If everything goes according to plan, Largo may have a new community center by the end of next year.
Next month, the city hopes to break ground on the $10.5 million center on Alternate Keene Road. The 30,000-square-foot complex will replace the current 20,000-square-foot center at 65 Fourth St. NW.
After a heated debate at Tuesday night's meeting, city commissioners gave initial approval to borrow money for construction.
Largo plans to repay the loan over the next decade with Penny for Pinellas revenues.
But that prospect was a hard to swallow for Commissioners Curtis Holmes and Mary Gray Black.
Black said she first supported the new center because land was donated for the project.
But, she added, "I did not envision that we were going to have to borrow money to build it."
Assistant City Manager Henry Schubert told commissioners that if the city waited, building costs could increase more than the projected $2 million in interest on the loan.
Holmes questioned Schubert's rationale, saying the timing of the project "is absolutely terrible."
"I love the project. The dollars scare me to death," Holmes said.
Both Holmes and Black quizzed Kim Adams, the city's finance director, about upcoming projects and Penny for Pinellas funds.
A couple of commissioners expressed frustration over Black's line of questioning.
"We're not here to talk about the (local option sales tax) fund," Commissioner Harriet Crozier said. "We're here to talk about this particular item."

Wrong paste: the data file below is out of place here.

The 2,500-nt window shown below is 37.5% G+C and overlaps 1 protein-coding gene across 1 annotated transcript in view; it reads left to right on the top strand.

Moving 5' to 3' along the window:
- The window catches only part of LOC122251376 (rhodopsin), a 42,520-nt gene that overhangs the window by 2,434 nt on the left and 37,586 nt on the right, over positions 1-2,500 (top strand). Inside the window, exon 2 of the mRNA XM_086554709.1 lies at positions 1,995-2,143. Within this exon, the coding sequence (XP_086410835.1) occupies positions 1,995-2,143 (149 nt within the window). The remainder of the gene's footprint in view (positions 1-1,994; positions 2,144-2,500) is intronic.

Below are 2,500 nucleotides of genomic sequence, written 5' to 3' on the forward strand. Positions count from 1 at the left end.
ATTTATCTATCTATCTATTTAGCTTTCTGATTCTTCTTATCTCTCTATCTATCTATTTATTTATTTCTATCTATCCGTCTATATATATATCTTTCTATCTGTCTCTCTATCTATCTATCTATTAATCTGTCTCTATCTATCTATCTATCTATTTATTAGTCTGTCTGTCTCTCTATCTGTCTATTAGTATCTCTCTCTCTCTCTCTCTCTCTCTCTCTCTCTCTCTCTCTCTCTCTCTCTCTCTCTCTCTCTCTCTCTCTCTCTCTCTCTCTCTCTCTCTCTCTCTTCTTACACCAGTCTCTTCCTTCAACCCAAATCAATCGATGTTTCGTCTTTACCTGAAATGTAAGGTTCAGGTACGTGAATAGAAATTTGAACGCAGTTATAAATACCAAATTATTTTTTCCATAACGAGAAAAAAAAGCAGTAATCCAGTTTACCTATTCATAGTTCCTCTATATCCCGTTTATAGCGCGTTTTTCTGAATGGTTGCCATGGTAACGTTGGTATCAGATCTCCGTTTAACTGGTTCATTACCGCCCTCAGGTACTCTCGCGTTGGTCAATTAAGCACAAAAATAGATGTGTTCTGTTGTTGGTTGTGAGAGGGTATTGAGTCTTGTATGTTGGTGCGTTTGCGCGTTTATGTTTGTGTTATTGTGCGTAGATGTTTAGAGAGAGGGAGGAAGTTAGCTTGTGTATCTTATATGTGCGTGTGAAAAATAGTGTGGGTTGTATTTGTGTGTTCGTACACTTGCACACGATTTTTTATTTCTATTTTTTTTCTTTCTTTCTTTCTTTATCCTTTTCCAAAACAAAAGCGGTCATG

As Black's query continued, Mayor Pat Gerard broke in: "If you don't want to borrow money to construct the community center, you vote against this. This is not the time to be rethinking the whole (capital improvements program) plan."
A final decision on borrowing will come before the City Commission on Dec. 1.
At last week's work session, city leaders got an update on the design of the center, which will be located at 400 Alternate Keene Road, north of East Bay Drive and east of Lake Avenue NE near the Palms of Largo campus.
The new center will be "green" in more ways than one.
Outside, the center will have gardens and walking trails.
Inside, the complex, which will be built according to environmentally friendly standards, lots of windows will afford a view of the lush landscaping.
"We knew we couldn't bring all of the trees inside, but we thought that this way there could be a seamless transition between the inside and outside," said Jason Jensen, of Wannemacher Jensen Architects, which is designing the project.